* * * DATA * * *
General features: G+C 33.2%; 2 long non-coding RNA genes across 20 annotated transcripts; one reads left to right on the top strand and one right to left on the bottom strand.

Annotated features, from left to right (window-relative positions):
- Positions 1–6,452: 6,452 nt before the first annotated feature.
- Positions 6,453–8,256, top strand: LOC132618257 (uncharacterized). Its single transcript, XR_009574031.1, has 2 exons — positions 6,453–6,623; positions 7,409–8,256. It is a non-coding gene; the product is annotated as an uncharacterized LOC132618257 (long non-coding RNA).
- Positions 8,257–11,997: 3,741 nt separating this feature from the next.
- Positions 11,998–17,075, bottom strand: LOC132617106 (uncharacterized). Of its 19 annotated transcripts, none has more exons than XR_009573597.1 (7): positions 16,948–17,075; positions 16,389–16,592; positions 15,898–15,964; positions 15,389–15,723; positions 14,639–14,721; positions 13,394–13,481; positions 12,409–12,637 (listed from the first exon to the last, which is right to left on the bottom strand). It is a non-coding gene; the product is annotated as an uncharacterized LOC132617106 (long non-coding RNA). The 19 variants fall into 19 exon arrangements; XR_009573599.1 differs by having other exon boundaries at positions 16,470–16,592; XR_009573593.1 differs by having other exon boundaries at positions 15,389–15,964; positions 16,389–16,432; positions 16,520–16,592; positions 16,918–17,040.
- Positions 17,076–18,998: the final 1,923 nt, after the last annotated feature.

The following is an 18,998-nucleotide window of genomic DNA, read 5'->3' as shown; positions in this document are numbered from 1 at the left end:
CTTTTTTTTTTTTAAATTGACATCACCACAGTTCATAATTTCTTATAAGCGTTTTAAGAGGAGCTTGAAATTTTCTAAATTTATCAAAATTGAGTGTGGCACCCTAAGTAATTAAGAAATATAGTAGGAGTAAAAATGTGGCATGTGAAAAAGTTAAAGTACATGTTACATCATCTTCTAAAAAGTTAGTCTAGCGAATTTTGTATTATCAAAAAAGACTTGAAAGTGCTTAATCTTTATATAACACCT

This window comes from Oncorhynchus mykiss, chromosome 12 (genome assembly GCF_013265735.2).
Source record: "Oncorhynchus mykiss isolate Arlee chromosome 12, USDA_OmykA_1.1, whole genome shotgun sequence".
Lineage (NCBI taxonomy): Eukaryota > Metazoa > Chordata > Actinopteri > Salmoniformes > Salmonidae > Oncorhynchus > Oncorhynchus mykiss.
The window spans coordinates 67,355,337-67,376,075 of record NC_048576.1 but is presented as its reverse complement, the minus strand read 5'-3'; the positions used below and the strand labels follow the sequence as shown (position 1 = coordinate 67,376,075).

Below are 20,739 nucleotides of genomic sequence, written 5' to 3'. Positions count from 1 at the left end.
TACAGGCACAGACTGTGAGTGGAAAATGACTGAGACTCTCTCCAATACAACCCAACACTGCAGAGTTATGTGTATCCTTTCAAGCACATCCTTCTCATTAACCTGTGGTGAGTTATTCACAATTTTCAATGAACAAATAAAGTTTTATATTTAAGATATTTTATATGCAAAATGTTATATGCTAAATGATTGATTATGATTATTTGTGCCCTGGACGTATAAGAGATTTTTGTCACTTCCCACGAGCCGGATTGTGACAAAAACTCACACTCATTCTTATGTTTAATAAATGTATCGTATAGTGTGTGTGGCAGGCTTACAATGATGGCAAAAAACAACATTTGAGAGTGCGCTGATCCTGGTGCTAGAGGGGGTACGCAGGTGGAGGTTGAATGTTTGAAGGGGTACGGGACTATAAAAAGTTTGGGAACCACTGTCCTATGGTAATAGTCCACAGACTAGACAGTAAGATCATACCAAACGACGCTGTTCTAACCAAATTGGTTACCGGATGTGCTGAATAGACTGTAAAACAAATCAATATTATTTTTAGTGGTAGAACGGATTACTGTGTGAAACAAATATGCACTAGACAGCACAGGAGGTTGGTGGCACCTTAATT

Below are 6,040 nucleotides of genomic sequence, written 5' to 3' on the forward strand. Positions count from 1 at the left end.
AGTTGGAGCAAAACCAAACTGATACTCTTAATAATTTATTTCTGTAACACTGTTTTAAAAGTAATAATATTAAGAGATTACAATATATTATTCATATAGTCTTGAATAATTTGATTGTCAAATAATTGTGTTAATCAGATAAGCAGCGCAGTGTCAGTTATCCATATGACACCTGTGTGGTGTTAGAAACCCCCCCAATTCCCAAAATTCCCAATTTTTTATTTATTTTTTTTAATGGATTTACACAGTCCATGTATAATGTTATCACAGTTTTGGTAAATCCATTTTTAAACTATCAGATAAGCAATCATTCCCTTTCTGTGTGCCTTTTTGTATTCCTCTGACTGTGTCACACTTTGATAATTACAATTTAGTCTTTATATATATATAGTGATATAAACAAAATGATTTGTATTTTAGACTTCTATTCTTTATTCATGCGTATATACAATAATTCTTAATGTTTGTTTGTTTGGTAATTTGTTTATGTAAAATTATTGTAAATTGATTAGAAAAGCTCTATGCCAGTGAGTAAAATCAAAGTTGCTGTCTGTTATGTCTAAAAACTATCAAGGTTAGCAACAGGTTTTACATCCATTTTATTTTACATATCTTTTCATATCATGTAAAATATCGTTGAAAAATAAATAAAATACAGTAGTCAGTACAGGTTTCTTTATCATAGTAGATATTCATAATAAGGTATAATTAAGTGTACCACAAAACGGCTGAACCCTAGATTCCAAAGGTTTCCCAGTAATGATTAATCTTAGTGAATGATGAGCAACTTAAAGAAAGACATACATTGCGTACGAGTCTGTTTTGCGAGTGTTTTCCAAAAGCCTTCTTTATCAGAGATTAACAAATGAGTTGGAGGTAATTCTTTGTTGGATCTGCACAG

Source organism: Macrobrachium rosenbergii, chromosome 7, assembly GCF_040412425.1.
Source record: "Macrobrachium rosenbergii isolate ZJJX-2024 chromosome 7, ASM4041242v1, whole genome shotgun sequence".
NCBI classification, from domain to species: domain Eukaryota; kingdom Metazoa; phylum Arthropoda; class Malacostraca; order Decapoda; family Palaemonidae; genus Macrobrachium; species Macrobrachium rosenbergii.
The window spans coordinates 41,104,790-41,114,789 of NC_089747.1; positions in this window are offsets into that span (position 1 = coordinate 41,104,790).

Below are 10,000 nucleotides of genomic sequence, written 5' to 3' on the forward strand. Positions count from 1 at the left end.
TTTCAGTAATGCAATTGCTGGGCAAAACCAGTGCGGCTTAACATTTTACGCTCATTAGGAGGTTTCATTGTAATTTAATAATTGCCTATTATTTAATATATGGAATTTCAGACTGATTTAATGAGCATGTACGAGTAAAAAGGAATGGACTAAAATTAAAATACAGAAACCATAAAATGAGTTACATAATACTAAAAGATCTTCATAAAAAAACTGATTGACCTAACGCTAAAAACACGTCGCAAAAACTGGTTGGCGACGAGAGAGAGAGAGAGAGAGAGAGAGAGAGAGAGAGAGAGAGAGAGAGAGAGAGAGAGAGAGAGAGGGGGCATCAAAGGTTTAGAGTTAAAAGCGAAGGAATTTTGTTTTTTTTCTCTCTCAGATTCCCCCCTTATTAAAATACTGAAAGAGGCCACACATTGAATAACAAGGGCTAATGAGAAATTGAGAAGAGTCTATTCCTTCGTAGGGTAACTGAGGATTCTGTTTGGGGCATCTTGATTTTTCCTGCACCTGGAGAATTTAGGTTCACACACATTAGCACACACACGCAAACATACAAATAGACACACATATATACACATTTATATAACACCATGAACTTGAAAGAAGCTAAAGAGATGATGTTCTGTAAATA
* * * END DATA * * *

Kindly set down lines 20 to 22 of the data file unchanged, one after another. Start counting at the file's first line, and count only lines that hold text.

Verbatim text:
NCBI classification, from domain to species: domain Eukaryota; kingdom Metazoa; phylum Arthropoda; class Malacostraca; order Decapoda; family Palaemonidae; genus Macrobrachium; species Macrobrachium rosenbergii.
The window spans coordinates 41,104,790-41,114,789 of NC_089747.1; positions in this window are offsets into that span (position 1 = coordinate 41,104,790).

Below are 10,000 nucleotides of genomic sequence, written 5' to 3' on the forward strand. Positions count from 1 at the left end.